Crispy is the Forest (Jacksonville, Oregon) 14-Jul-2021

Well, this year’s trifecta of oppressive heat, foul smoke, and destructive conflagration got off to an early, and strong, start. Air temperatures over 100°F (37°C) in late May and onward from there. And it looks like this trifecta is going to be with us for awhile. 😢 If we want a shot at hiking in clearer air and cooler temperatures, we’ll have to go high and hope that the ever shifting winds don’t push smoke at us.

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Little Silver Creek Lake (Galice, Oregon) 09-Jul-2021

A landslide lake is – as the name suggests – a body of water formed when a canyon wall slides or slumps to dam a creek or stream. These aren’t created very often or usually last very long, as the dam is typically swept away by subsequent rain events. Little Silver Creek Lake is unique in that it is a landslide lake that has survived for over 100 years – it is one of the only landslide lakes to survive in the Rogue River-Siskiyou National Forest. This made it a worthy destination in the ongoing search for, and exploration of, trails not previously hiked.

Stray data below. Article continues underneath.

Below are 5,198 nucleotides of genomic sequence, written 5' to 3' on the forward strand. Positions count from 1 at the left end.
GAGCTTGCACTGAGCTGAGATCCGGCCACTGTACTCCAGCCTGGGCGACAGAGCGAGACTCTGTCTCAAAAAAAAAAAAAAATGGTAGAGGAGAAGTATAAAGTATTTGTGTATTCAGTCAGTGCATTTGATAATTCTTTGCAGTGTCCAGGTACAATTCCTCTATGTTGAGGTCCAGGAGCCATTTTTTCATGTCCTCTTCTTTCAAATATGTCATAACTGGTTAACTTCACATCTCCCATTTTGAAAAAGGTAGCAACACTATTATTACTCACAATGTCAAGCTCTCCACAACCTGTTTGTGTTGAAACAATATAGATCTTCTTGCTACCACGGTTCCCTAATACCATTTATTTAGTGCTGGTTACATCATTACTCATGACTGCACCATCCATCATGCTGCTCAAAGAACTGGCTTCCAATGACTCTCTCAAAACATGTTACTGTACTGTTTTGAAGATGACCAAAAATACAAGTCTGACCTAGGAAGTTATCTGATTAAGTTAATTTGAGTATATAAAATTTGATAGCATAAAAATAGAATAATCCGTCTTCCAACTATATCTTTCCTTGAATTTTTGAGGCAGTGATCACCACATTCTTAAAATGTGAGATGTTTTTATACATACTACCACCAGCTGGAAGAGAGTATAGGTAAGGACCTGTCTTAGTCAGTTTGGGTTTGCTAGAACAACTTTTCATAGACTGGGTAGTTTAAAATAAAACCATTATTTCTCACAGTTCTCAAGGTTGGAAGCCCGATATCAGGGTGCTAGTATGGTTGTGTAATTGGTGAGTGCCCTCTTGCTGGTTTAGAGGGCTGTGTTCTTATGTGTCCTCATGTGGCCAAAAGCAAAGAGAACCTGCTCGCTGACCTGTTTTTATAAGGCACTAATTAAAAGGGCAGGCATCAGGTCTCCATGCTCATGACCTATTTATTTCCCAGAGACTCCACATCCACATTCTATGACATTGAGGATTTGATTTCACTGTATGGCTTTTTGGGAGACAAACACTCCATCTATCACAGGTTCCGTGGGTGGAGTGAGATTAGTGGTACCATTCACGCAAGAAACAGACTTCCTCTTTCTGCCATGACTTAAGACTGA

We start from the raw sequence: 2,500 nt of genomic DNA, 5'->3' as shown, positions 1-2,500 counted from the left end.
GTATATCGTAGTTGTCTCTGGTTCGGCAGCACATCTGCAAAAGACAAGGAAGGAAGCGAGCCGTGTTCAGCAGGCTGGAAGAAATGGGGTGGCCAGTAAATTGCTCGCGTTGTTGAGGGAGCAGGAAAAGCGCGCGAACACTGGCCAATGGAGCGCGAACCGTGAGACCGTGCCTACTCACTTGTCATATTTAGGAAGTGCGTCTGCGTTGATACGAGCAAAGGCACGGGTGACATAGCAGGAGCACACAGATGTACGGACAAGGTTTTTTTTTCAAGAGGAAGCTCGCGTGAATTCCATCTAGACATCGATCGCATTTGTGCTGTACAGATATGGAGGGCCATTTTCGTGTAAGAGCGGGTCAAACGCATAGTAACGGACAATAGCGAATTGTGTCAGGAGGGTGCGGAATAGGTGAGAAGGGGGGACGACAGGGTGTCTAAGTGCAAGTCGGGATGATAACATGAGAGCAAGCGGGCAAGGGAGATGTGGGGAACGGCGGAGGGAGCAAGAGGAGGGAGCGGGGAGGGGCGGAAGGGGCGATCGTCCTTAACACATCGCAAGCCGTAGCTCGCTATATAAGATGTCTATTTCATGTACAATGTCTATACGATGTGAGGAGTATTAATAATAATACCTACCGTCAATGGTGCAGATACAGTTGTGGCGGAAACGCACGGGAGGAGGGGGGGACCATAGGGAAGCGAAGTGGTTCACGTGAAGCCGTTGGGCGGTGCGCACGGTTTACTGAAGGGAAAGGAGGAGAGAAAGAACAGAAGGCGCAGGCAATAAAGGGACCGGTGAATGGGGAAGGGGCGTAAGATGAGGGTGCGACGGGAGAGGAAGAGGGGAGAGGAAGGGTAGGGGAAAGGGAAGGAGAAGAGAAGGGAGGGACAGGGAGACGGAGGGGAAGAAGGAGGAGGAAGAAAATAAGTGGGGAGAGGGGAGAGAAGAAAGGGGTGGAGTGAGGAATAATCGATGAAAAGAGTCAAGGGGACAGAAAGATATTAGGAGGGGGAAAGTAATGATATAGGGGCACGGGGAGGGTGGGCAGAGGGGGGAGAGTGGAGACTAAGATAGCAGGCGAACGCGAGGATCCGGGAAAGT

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Swan Mountain (Red Buttes Wilderness) 06-Jul-2021

Swan Mountain (6,272 ft / 1,912 m) sits on the Siskiyou Crest just north of the Oregon unit of the Red Buttes Wilderness. I’d first reached its summit on a cold, crisp day during the snowless winter of 2015. The summit is an easy walk up from the Boundary Trail #1207 and the views from the top are – weather permitting – excellent. We tried for its summit last summer but were turned back by – what then – seemed like excessive heat (if we’d only known what was coming 😓). But in 2020 we’d gotten a late start due to the long drive to the western trailhead on Sucker Creek. This year we figured, what with the heat dome still pressing on us, to go for an earlier start from the eastern trailhead on Steve Fork. It worked, but just barely.

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A Moment On Big Red (Siskiyou Crest) 29-Jun-2021

In 1968 – the year I first went backpacking – the atmosphere’s CO2 content was 323 ppm (up from 285 ppm in 1850). Last month it reached 419 ppm. A 96 ppm increase in 53 years may not seem like much but, at the scale of an entire planet’s atmosphere, it’s a lot. More than enough to set in motion natural forces which are going to affect us regardless of one’s political or ideological or religious persuasion(s) or whether one believes in them or not.  In a contest between belief and atmospheric physics, bet on the physics and hang on.

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Rafting the San Juan River VI 21-Jun-2021

DAY 6: Oljeto Camp to Clay Hills Crossing